Lastly, and perhaps most importantly, has been the growth of Iraq’s independent media. Boot writes, "The growth of the independent media — a prerequisite of liberal democracy — is even more inspiring. Before 2003 there was not a single independent media outlet in Iraq. Today, Brookings reports, there are 44 commercial TV stations, 72 radio stations and more than 100 newspapers."
On the military front, real progress has been made in winning the war against the Sunni insurgency. American and Iraqi forces been successful in wiping out the insurgent presence in numerous towns along the porous Syrian border, the major source of terrorist supplies and funding. Coalition troops are also finally holding those towns against insurgents re-infiltrating previously won territories. The Iraqi people are more and more disgusted with the indiscriminate terrorist attacks. The insurgents are now hated by the very people in the Sunni population who previously supported them just a few months ago.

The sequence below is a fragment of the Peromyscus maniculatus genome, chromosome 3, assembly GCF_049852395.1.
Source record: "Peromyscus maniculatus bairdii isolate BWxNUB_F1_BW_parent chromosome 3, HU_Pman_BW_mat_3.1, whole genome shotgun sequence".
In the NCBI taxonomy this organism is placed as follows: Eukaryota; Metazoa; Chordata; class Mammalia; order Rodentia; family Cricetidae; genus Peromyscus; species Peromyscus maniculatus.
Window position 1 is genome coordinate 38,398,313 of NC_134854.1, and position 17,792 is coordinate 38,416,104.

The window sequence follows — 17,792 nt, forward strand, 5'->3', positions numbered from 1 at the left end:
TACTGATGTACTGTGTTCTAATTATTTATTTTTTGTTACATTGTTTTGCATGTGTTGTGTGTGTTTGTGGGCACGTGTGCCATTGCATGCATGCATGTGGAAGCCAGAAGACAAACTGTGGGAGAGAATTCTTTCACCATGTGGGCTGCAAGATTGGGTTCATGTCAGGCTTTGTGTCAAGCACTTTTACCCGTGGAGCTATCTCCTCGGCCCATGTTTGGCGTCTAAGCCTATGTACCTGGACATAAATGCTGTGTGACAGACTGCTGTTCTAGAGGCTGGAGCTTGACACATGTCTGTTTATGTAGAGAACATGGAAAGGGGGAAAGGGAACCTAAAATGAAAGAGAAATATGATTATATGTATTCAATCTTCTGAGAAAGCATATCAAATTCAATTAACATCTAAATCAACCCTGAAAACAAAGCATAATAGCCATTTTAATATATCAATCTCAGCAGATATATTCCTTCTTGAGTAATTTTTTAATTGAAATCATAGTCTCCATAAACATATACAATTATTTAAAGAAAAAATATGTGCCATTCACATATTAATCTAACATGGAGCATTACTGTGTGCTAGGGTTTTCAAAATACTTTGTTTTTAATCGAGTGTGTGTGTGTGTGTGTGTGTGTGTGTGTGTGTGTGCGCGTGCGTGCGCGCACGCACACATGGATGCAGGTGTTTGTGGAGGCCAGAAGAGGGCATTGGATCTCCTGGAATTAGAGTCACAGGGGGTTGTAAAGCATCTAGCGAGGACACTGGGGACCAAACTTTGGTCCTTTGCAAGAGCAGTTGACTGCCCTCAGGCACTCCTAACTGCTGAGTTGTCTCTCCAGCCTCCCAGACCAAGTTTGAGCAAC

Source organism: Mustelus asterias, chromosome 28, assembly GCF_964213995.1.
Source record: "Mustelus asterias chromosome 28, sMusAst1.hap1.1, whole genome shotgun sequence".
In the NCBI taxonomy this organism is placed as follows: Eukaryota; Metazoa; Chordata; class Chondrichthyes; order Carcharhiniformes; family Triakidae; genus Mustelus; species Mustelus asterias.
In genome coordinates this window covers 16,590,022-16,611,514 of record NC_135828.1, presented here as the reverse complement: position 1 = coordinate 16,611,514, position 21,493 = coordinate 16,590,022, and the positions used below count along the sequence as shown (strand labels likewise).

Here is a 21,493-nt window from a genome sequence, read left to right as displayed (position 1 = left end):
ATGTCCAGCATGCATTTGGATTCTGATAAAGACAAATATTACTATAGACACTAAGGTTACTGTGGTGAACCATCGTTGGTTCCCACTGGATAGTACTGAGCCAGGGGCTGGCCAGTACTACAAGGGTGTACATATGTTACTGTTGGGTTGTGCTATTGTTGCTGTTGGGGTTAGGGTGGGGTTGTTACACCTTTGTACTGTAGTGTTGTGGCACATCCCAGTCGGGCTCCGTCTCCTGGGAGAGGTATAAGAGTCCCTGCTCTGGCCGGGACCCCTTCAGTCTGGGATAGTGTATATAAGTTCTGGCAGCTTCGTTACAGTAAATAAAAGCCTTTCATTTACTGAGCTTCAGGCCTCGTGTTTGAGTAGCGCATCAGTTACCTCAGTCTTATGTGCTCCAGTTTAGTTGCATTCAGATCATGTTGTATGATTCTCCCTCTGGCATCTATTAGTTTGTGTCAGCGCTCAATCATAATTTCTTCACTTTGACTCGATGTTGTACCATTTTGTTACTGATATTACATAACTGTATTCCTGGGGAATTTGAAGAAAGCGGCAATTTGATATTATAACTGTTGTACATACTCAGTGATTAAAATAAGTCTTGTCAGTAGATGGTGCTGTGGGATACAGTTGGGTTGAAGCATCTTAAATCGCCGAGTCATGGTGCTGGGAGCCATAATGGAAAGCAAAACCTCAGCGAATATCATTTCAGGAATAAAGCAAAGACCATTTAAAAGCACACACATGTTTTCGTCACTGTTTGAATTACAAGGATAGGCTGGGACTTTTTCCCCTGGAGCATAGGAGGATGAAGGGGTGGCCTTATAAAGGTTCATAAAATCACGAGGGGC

American military and civilians have successfully worked with their Iraqi counterparts to rebuild decaying and sabotaged infrastructure, to open hundreds of schools, hospitals, and other essential structures, to continuously improve police security, and successfully hold two nationwide elections. American persistence, together with our enemy’s murderous irrationality, has gone light-years towards the establishment of a moderate Iraqi mainstream middle-class.